Boastful and braggadocious tweets are nothing unusual from presumptive Republican presidential nominee Donald Trump. Today, however, he raised the stakes when he took to his Twitter account to explicitly acknowledge that he would use the White House as a platform for profit.
Trump informed his Twitter followers this afternoon that he has “instructed my execs to open Trump U(?)” once the lawsuits against the real estate seminar scheme are resolved. His motivation for this step is far more intriguing. “So much interest in it!” he wrote. “I will be pres.”
After the litigation is disposed of and the case won, I have instructed my execs to open Trump U(?), so much interest in it! I will be pres.
— Donald J. Trump (@realDonaldTrump) June 2, 2016
Presidents have been wealthy, but never in our memory has a major presidential candidate so explicitly acknowledged his intent to use the White House as a means to personal profit.
Trump’s phony university is not his largest financial conflict of interest. Mother Jones reported this week:
The presumptive GOP nominee also has a tremendous load of debt that includes five loans each over $50 million. (The disclosure form, which presidential candidates must submit, does not compel candidates to reveal the specific amount of any loans that exceed $50 million, and Trump has chosen not to provide details.) Two of those megaloans are held by Deutsche Bank, which is based in Germany but has US subsidiaries. And this prompts a question that no other major American presidential candidate has had to face: What are the implications of the chief executive of the US government being in hock for $100 million (or more) to a foreign entity that has tried to evade laws aimed at curtailing risky financial shenanigans, that was recently caught manipulating markets around the world, and that attempts to influence the US government?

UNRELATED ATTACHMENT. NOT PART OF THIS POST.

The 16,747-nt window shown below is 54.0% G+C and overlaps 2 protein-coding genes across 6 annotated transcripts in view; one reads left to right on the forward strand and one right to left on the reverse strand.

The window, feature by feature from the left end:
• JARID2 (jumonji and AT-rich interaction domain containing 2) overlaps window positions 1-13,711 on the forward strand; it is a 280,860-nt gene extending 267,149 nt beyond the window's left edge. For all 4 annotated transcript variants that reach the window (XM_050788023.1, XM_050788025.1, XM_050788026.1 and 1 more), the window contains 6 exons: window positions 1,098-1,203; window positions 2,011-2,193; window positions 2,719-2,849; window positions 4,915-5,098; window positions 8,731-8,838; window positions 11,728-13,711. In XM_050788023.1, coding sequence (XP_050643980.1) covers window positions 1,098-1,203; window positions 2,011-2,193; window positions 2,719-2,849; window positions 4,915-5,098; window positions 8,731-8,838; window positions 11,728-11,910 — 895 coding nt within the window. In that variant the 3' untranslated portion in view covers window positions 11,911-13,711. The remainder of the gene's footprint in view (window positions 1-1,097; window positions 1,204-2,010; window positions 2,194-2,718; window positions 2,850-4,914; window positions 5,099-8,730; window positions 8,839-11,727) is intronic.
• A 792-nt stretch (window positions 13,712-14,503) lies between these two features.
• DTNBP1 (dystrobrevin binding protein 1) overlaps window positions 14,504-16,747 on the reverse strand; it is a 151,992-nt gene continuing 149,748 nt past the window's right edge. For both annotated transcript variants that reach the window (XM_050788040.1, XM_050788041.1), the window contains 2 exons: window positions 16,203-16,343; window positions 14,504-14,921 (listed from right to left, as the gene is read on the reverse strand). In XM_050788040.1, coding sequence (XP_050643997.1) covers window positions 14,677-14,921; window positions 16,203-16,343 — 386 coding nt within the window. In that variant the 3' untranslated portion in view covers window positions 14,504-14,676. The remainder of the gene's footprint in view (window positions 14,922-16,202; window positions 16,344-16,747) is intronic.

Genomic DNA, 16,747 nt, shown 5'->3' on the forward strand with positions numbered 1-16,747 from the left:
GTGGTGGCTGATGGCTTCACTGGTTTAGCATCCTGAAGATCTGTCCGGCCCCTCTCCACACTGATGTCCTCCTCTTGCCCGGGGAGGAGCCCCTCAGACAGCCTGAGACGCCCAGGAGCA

Norm Ornstein of the American Enterprise Institute pointed out in Politico that “it is almost impossible to separate Donald Trump the presidential candidate from Donald Trump the businessman and huckster —one whose name is synonymous with the many hotels, buildings, golf courses and products, including a university, he has licensed or purchased, a name he seems to value so highly that it alone makes up a huge share of the $10 billion net worth he claims.”
Ornstein highlighted the fact that Trump is taking a break from his presidential campaign to travel to Scotland on the day of the Brexit vote to promote his new golf course there. Normally a presidential candidate would be cautious about visiting a foreign country on the day of such a critical vote, whose result would impact their presidency. (Questions were also raised this week regarding whether or not Trump knew what Brexit is.)
Additionally, Trump had no qualms this week about using the platform of his presidential campaign to attack the PGA for moving the WGC-Cadillac Championship from his Miami golf course to Mexico.
Ornstein notes that “there are accepted norms of behavior along similar, common-sense lines: One should not use one’s public stature to promote private interests. Trump is now shattering all of those norms, mostly to the bemusement, not outrage, of the media.”
Donald Trump has clearly decided that his run for the White House is just another opportunity to promote his real estate and golf interests, along with assorted scam businesses.
Ornstein asks the right question: Will the media let him get away with it?